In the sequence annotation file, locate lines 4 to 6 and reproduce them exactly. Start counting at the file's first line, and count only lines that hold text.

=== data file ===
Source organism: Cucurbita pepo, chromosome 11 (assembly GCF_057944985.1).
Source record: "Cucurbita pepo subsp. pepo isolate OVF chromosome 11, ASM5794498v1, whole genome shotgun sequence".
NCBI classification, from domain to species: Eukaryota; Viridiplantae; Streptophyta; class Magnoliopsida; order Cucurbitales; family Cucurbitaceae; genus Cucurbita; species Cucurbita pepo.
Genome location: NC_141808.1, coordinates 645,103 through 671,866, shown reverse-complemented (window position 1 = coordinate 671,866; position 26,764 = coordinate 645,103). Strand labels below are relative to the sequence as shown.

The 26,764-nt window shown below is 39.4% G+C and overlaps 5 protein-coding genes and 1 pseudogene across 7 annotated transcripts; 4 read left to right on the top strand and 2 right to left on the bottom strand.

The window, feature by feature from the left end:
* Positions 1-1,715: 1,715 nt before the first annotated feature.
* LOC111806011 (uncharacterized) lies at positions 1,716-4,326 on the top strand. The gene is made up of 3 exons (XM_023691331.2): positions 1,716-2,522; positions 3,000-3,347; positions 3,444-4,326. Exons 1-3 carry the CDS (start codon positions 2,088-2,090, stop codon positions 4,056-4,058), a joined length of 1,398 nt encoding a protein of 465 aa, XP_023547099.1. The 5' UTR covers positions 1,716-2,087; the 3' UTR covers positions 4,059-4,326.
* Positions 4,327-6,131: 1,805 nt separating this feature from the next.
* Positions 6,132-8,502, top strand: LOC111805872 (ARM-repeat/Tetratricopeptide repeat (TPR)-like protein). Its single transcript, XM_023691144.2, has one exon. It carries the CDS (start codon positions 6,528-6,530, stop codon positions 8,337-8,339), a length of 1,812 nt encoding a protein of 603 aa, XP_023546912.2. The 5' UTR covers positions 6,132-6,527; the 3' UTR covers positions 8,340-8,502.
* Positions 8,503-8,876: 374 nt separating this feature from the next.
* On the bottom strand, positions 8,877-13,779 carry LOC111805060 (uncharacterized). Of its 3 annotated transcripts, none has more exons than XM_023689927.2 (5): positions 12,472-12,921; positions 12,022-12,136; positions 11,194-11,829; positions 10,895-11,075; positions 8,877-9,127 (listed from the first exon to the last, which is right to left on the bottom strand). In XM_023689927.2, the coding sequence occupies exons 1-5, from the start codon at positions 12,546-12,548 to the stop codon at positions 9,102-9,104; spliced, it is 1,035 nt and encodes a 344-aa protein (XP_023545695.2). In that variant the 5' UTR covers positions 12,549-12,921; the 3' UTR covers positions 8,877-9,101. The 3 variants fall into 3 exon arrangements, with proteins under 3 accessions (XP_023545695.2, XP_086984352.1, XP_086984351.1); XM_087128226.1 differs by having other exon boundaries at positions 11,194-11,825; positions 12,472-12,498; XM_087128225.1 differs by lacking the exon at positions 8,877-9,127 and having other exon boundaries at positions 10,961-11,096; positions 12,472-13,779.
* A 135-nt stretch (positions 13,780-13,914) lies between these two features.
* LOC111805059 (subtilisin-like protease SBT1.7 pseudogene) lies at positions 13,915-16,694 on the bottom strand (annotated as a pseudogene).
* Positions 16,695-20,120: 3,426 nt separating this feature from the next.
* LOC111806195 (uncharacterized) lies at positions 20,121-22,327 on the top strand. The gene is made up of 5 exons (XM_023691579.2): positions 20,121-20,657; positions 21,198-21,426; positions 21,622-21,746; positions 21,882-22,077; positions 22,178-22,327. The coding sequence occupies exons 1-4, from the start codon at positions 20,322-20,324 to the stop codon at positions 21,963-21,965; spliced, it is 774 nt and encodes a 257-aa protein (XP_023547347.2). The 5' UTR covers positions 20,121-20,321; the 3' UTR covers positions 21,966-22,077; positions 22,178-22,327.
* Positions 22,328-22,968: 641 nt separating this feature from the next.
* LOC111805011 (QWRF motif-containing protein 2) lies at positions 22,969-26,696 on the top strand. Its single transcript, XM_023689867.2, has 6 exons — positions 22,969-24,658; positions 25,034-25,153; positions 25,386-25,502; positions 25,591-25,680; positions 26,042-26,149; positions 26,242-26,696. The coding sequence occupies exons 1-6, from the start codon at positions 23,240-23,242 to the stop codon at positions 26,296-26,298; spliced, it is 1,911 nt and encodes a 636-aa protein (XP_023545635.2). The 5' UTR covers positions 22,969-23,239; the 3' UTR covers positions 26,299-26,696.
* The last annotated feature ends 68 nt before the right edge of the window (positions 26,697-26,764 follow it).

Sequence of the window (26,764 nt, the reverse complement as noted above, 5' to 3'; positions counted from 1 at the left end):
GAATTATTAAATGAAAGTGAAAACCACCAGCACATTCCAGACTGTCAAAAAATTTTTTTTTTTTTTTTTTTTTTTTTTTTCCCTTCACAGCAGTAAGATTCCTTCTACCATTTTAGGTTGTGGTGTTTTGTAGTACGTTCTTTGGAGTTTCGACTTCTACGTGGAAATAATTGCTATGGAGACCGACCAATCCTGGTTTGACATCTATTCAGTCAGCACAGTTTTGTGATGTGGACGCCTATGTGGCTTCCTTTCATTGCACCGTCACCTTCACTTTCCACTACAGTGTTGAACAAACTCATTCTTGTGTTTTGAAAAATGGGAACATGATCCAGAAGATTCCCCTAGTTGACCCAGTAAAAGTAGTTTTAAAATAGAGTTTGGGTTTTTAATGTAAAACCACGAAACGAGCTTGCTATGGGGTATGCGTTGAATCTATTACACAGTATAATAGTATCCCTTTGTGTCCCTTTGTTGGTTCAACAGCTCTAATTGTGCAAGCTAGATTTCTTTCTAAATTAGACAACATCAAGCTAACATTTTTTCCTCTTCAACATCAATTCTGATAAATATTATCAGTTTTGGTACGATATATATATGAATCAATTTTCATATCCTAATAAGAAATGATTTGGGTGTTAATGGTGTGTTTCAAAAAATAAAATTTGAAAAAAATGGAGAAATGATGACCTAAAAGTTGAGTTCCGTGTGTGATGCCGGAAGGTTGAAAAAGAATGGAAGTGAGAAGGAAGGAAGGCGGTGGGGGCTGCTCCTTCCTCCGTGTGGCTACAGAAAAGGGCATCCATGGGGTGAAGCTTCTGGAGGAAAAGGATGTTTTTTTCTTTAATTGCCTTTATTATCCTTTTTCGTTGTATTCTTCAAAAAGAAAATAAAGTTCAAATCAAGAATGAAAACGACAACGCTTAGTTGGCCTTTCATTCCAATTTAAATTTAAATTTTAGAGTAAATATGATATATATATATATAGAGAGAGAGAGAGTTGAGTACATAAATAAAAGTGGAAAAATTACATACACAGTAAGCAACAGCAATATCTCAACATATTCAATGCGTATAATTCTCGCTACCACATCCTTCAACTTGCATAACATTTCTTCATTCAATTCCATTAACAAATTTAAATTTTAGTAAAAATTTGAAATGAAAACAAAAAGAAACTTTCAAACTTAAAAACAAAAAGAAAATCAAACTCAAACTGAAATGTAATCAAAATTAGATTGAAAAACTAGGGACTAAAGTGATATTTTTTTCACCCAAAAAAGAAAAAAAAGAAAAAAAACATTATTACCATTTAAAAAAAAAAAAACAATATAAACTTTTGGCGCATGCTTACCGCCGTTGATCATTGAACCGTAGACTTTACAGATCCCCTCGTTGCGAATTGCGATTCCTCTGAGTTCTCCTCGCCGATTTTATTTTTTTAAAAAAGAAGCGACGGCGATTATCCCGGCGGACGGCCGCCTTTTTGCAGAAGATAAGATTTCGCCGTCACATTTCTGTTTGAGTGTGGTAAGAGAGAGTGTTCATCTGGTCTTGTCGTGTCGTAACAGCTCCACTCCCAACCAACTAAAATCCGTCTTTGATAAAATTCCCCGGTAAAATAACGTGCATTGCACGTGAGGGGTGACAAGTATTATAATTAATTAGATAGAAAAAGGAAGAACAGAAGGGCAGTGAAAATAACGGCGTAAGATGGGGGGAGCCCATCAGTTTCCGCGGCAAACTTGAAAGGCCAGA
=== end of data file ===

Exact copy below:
Genome location: NC_141808.1, coordinates 645,103 through 671,866, shown reverse-complemented (window position 1 = coordinate 671,866; position 26,764 = coordinate 645,103). Strand labels below are relative to the sequence as shown.

The 26,764-nt window shown below is 39.4% G+C and overlaps 5 protein-coding genes and 1 pseudogene across 7 annotated transcripts; 4 read left to right on the top strand and 2 right to left on the bottom strand.

The window, feature by feature from the left end: